Braun also said Putin’s actions in the vicinity are evidence that western nations’ past sanctions on Russia, and the threat of more down the line, are not enough.

“Putin is looking at the West, and it seems a helpless giant whose deterrence has collapsed. And that’s why we must go back to the big picture,” he said. “This should never have happened, it would not have happened if there was deterrence. The sanctions that were instituted against Russia were not working, Putin was able to get around them.”

“History will record that the most powerful, the longest-lasting alliance in human history, NATO, was bullied and beaten into ineffectiveness by a remnant of a superpower and the leader of an ultra-nationalistic kleptocracy that is in search of an ideology,” he continued.


After Russia invaded and annexed Crimea in 2014, Donbas has been divided with territories under different control: Ukraine-controlled parts of the Donetsk and Luhansk oblasts, and the Russian-backed separatist portions of Donetsk and Luhansk which Putin formally recognized as the DNR and LNR Monday.

Millions of people live in the contested areas, many of whom are Russian-speaking or hail from Russia, a fact that has figured prominently in Putin’s pretext to move against Ukraine in an effort to “safeguard and defend” those who proportion language and cultural ties to Russia.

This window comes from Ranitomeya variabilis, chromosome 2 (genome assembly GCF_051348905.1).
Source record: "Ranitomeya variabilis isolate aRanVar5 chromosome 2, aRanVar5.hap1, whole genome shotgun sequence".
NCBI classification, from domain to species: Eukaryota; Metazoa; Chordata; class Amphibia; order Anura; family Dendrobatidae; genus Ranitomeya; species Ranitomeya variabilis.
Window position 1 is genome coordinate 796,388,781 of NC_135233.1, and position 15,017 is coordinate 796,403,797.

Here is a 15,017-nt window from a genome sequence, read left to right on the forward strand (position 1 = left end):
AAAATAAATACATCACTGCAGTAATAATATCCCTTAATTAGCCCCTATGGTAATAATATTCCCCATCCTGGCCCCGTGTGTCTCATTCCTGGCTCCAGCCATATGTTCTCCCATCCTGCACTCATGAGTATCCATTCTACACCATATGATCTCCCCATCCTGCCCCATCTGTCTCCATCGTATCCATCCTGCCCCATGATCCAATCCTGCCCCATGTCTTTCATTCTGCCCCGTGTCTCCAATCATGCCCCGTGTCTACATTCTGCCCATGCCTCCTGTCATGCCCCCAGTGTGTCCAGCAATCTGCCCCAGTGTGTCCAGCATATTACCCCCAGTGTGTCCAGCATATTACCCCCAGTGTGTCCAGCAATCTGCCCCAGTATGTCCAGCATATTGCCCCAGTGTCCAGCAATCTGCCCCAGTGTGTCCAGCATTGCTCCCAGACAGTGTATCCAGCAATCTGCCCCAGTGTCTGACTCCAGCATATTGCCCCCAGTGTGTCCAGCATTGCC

“So listening to Putin and these views that he has expressed as far back as former president of the United States George Bush, these are territories for him. This is not an independent state he is looking at,” Zhyznomirska said. “It has been formulated in Russian foreign policy in mid-2000s, the protection of Russian speaking populations, the right to protect these minorities when they are concentrated in foreign countries.”

In a July 2021 missive, Putin wrote a wide-ranging essay espousing his views on the historical ties between Ukraine and Russia, describing them as “one people” and declaring that he is “confident that true sovereignty of Ukraine is possible only in partnership with Russia.”

Much of the essay echoed in Putin’s speech Monday, where he asserted that “Ukraine has never had its own authentic statehood,” in an address which Braun said was “an Orwellian distortion of history.”

“The speech was about was the illegality of the existence of Ukraine in his eyes: that this was an illegitimate state… that it is an area controlled by the West that is an affront to Russia, that Russia is a victim,” Braun said. “When you think about it, is not just breathtakingly ahistorical, but is completely illogical.”

Stating that Putin has “no sense of irony,” Braun noted that Russia holds Kaliningrad, which was once German territory. “So are you going to give it back? Maybe it’s the Kuril Islands. Oh, well that’s Japanese territory. Are you going to give that back? Or parts of Russia that were Finland?” he said.

“So, you know, this is someone who gave not a history lesson, but an Orwellian distortion of history,” Braun continued. “It was this little man, sitting by himself in a covered room, yelling at the cameras, saying, ‘I’m mad as hell and I’m not going to take it.’” 

Edited by Producer Kieron Lang, graphic by CTV News’ Jasna Baric